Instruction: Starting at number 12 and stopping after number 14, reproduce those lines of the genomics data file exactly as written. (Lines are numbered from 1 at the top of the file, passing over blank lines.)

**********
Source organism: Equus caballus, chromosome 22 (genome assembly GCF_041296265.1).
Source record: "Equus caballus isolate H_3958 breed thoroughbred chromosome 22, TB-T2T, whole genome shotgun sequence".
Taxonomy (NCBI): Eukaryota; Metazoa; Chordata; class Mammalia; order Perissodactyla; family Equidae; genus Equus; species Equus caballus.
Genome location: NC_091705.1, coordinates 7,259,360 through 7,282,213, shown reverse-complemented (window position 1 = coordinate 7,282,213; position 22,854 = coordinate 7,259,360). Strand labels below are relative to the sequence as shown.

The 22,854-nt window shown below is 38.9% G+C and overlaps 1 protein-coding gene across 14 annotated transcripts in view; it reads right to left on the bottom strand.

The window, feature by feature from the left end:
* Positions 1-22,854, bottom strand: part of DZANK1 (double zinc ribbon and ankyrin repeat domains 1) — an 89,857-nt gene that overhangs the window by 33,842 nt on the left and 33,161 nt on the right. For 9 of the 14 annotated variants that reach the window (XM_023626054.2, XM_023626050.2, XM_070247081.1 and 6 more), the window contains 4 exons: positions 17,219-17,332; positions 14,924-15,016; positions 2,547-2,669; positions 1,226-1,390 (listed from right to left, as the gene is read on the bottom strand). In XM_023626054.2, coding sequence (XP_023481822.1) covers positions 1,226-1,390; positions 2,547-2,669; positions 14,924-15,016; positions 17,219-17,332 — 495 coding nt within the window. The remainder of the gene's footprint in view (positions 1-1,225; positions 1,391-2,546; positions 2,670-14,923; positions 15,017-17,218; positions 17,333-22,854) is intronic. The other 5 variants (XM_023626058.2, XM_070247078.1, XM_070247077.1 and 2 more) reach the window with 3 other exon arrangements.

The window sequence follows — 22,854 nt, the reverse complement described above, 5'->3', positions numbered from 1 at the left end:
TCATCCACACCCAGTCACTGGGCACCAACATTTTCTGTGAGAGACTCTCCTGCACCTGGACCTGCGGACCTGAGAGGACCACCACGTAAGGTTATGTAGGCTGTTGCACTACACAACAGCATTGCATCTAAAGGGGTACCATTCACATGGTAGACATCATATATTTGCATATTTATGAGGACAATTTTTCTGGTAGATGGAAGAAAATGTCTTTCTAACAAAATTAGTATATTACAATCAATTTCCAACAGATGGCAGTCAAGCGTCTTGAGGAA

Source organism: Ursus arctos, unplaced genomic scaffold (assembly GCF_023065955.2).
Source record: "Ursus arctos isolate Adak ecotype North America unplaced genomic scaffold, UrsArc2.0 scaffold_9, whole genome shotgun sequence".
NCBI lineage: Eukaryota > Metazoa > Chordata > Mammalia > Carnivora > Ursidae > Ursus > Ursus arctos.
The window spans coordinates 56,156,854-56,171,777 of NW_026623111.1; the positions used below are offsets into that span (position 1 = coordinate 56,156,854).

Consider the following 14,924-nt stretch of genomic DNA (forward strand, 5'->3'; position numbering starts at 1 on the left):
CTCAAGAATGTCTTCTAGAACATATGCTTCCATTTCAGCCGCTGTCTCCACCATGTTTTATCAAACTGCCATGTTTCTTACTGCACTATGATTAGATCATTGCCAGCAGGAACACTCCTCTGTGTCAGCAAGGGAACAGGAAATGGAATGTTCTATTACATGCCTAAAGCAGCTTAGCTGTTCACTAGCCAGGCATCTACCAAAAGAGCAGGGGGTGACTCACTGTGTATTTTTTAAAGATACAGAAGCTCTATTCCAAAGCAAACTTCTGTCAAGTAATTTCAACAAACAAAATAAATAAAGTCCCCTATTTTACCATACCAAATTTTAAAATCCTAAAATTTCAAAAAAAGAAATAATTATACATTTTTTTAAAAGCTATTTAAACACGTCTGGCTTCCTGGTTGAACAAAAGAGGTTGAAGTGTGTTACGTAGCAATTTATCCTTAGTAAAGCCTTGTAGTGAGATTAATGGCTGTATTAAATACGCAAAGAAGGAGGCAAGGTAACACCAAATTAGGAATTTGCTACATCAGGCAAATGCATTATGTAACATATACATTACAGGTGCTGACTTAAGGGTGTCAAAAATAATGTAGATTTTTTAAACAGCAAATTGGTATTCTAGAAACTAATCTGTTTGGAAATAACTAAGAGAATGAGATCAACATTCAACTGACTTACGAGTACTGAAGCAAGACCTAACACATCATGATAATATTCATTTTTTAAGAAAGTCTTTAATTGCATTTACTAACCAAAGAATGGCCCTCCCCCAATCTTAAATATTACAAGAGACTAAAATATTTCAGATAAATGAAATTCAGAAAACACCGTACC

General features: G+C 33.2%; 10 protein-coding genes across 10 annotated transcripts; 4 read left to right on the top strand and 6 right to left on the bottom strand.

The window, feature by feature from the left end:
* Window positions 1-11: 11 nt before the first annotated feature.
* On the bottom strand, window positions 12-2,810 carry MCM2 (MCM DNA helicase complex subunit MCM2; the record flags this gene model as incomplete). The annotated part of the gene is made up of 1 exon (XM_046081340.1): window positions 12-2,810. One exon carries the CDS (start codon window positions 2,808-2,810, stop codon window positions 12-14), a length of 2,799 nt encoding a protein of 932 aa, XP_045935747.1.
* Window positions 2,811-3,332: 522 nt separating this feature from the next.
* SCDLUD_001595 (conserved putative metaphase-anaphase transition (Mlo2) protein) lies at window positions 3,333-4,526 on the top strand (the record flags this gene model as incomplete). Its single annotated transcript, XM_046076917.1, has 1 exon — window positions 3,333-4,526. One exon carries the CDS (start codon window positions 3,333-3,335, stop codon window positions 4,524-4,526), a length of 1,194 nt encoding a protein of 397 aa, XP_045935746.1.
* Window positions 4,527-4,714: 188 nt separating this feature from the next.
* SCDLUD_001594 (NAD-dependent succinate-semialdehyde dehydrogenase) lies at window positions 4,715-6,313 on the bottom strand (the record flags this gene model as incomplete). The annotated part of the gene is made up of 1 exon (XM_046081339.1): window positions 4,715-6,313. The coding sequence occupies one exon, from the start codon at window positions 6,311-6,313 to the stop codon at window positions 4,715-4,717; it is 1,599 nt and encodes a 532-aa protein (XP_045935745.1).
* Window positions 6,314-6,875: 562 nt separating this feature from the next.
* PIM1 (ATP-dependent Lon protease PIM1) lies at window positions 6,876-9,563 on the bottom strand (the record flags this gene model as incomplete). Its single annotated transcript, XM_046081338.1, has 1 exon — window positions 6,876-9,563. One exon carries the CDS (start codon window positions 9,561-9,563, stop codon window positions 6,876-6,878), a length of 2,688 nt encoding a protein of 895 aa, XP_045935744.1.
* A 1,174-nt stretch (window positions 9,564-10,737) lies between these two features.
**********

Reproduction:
NCBI lineage: Eukaryota > Metazoa > Chordata > Mammalia > Carnivora > Ursidae > Ursus > Ursus arctos.
The window spans coordinates 56,156,854-56,171,777 of NW_026623111.1; the positions used below are offsets into that span (position 1 = coordinate 56,156,854).

Consider the following 14,924-nt stretch of genomic DNA (forward strand, 5'->3'; position numbering starts at 1 on the left):